In the days before they last left town, the House rallied to pass an appropriations bill aiming to curtail the influx of child migrants — legislation that’s going to hit a wall in the Senate whether or not the president takes any executive action.

RollCall On the Road Logo150x150 The Complexity of the U.S. Border Crisis, in 7 Photos

CQ Roll Call toured the southern border with Arizona Democrat Raúl Grijalva, D-Ariz. and the congressman’s staff on Aug. 8. Their goal? Showcasing the difficult situation in person.

“There are so many layers to the border,” Grijalva said from the backseat of a 4×4 truck as it climbed over the desert mountains en route to a migrant trail crossroads. “There are so many layers to immigration. It’s a very complex issue.”

These seven photos illustrate why legislating the border has become increasingly difficult.

Full story

September 4, 2014

Details Emerge on House GOP’s September Agenda

mccarthy062014 445x291 Details Emerge on House GOPs September Agenda

McCarthy shares House “to-do” list with fellow Republicans. (Bill Clark/CQ Roll Call File Photo)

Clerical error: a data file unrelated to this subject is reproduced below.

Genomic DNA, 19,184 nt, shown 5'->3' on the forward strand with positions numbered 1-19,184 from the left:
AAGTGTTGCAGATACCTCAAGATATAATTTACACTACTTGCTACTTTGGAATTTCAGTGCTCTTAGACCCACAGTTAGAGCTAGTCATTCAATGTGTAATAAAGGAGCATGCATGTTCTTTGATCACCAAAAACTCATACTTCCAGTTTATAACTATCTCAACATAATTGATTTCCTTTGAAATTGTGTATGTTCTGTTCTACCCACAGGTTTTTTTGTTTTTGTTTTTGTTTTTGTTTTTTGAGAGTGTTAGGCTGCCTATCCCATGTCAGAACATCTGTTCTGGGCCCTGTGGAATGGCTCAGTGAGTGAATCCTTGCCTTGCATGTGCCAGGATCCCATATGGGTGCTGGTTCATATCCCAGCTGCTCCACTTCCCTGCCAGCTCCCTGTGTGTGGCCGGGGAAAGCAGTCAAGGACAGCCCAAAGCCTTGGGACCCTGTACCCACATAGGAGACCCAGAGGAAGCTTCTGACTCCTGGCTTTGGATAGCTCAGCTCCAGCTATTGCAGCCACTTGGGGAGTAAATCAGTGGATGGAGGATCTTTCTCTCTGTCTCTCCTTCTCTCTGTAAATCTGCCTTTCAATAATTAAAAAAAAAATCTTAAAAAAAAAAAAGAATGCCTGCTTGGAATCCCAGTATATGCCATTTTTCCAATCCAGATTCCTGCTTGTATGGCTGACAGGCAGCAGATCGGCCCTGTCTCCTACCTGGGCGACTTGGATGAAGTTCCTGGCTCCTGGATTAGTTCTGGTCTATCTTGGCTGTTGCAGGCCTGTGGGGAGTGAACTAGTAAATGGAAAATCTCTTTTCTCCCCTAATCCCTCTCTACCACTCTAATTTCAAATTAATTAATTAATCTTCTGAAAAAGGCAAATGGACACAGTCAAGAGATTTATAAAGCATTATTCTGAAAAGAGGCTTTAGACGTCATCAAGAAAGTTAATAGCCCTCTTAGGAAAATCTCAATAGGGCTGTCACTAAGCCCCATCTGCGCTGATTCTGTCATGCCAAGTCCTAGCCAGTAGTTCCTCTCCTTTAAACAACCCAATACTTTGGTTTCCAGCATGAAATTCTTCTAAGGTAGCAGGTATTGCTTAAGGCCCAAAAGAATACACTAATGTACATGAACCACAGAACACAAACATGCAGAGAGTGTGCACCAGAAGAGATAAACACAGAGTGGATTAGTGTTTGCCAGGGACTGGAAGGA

Updated 3:58 p.m | A bill to fund the government, a resolution condemning the president for not notifying Congress about a prisoner swap and a package of jobs and energy bills are all on House Majority Leader Kevin McCarthy’s latest memo to House Republicans. But notably absent is word on whether the House will vote to authorize military actions in the Middle East or extend the Export-Import Bank.

McCarthy laid out a hefty agenda for the House Thursday, telling his Republican colleagues to expect a vote on a continuing resolution soon as well as a resolution that would show disapproval for the Obama administration not providing 30 days of notice before trading five Taliban prisoners held at Guantanamo Bay for Sgt. Bowe Bergdahl.